David Stern describes it as “the nuclear option.” Billy Hunter said it would take a lengthy lockout for him to consider it, but added they were watching the NFL lockout and decertification battle to see just how feasible it might be.
Turns out, it’s feasible.
A federal judge’s ruled Monday decertifying the NFL players union Monday.
You can bet Stern heard about the ruling he said the kind of thing that would have earned a player a “respect for the game” technical. While Hunter just nodded his head and smiled.
But we are al long way from seeing the same thing in the NBA. But the players just got another card to play at the table.
During the season the, the NBA players union went team-by-team and got players to sign off on decertification of the union. Just in case.
“But before we even get to that there are a whole lot of negotiations to do, and that would only sort a last ditched effort, if it came to that,” Hunter said following a press conference All-Star weekend. “We’re going to do everything to avoid that. We don’t have the expectation nor the desire to decertify the union.
“But if we’re pushed a year-long lockout, that may be one of the options we have to consider.”
We are a long way from the union pulling those out of their back pocket anytime soon. The situations are different, the relationships between the NFL union and NFL owners are different and the NBA union and the owners it deals with.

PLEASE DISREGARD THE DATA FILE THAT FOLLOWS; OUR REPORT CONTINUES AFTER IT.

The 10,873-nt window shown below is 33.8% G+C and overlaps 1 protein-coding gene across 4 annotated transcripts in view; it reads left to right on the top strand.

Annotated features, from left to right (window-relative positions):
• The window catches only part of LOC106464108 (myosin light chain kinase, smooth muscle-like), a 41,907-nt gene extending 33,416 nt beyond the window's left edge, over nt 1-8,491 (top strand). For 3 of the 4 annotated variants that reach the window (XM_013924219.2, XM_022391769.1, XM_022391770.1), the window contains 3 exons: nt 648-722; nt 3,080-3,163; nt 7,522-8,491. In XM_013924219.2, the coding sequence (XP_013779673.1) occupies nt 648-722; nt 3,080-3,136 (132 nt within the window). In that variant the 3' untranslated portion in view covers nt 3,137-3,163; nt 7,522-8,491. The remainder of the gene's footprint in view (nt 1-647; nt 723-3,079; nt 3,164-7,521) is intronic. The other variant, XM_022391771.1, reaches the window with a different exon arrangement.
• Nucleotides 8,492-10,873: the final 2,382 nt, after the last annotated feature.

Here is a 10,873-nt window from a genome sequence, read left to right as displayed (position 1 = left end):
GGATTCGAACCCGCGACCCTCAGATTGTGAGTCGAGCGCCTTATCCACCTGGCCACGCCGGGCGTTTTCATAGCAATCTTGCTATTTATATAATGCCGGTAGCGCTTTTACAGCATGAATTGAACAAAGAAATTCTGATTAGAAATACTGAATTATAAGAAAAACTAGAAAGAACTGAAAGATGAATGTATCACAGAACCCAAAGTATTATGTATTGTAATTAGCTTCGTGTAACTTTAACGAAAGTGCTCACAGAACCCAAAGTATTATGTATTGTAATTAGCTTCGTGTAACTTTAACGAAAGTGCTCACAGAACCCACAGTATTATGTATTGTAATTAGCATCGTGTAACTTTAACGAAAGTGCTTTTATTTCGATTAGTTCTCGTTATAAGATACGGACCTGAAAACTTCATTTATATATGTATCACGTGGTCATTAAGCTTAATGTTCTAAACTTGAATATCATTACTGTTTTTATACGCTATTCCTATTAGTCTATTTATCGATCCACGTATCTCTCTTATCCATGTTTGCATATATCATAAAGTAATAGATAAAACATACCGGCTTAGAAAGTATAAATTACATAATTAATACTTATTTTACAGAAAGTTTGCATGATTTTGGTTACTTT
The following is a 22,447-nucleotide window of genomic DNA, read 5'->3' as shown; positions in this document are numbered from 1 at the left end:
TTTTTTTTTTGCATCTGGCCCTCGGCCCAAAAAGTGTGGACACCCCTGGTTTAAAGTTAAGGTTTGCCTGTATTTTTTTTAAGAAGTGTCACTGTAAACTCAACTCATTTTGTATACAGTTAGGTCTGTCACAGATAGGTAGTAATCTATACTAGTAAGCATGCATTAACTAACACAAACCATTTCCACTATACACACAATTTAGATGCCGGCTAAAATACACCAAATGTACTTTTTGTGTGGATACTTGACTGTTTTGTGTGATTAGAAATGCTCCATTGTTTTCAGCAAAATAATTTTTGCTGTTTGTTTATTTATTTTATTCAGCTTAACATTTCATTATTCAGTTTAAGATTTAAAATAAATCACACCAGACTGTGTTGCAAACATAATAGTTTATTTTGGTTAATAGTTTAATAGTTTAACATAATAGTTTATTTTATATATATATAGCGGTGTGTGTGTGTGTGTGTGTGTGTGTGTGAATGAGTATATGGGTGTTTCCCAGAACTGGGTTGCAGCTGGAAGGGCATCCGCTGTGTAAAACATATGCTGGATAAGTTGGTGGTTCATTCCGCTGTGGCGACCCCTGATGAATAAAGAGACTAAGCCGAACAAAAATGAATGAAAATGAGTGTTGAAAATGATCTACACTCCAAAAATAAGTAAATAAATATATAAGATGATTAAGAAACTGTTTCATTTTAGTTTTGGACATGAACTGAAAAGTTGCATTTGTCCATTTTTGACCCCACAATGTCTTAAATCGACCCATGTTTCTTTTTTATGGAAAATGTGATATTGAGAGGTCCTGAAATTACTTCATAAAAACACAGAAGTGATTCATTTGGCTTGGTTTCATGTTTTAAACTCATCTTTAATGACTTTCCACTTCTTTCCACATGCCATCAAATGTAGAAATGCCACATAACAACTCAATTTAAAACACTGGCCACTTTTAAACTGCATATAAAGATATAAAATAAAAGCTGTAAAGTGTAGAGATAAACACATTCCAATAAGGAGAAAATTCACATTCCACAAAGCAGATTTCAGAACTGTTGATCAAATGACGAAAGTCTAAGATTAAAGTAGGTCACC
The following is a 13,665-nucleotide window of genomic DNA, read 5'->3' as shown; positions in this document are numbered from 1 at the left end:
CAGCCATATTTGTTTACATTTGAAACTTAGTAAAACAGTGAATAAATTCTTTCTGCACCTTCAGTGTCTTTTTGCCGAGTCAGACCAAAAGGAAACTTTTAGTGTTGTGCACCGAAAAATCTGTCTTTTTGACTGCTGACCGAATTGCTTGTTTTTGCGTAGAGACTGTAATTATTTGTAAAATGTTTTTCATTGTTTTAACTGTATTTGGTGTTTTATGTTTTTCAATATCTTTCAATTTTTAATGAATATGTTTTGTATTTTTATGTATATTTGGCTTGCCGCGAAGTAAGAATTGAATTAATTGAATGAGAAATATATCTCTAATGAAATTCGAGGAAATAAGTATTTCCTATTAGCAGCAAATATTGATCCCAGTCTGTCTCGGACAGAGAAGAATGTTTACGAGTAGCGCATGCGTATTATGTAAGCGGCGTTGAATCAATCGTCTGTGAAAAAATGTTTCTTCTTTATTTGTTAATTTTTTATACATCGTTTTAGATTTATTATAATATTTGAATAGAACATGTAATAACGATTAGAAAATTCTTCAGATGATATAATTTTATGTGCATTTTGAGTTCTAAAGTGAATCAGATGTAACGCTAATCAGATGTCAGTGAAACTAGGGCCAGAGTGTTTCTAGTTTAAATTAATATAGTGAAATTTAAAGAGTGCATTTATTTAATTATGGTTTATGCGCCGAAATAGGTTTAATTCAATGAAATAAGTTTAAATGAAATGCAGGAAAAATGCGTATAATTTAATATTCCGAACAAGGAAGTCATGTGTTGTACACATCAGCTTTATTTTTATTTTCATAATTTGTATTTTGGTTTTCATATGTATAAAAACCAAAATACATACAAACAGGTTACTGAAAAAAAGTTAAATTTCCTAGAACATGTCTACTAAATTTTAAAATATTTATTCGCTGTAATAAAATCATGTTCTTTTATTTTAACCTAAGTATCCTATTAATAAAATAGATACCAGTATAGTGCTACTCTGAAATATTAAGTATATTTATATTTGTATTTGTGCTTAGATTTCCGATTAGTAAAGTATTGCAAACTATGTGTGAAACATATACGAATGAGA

But that card is now out there on the table, the only question is if the NBA union decides to play it.
Let’s hope they don’t, because if they do it means the lock out is long and about to get a lot uglier.
It’s going to be a slow NBA trade deadline this year.
The reason it will be relatively quiet on Feb. 7 (the deadline day) this year is reflected in the five players to watch talked about in this PBT Extra. The bottom line: There are far more buyers than sellers.
Take Trevor Ariza in Washington, for example. A number of playoff teams are looking for wings on expiring contracts to help them out — the Rockets and Lakers are at the front of that line — but Wizards owner Ted Leonsis has said the team the team will not tank, so is Ariza even available.
Or, what about Terrence Ross in Orlando? Another wing a lot of teams have interest in, but is Orlando selling?
And while the Dallas Mavericks have made public overtures about reconciliation with Dennis Smith Jr., sources tell me the plan on both sides is still to find a trade, it’s just right now the offers are lowball ones (because the Mavs have no leverage and there will be good young point guards such as Terry Rozier and D'Angelo Russell available in July as restricted free agents, and teams like them better).
Still, there will be trades. These are the guys to watch.
Want to see more dunks like this and this?
Watch the dunk contest during All-Star weekend.
Chris Haynes of Yahoo Sports:
Miles Bridges, the No. 12 pick in last year’s draft, has quickly proven himself as belonging in the Hornets’ rotation. He’s active, capable of getting to the rim and picks up defensive concepts quickly.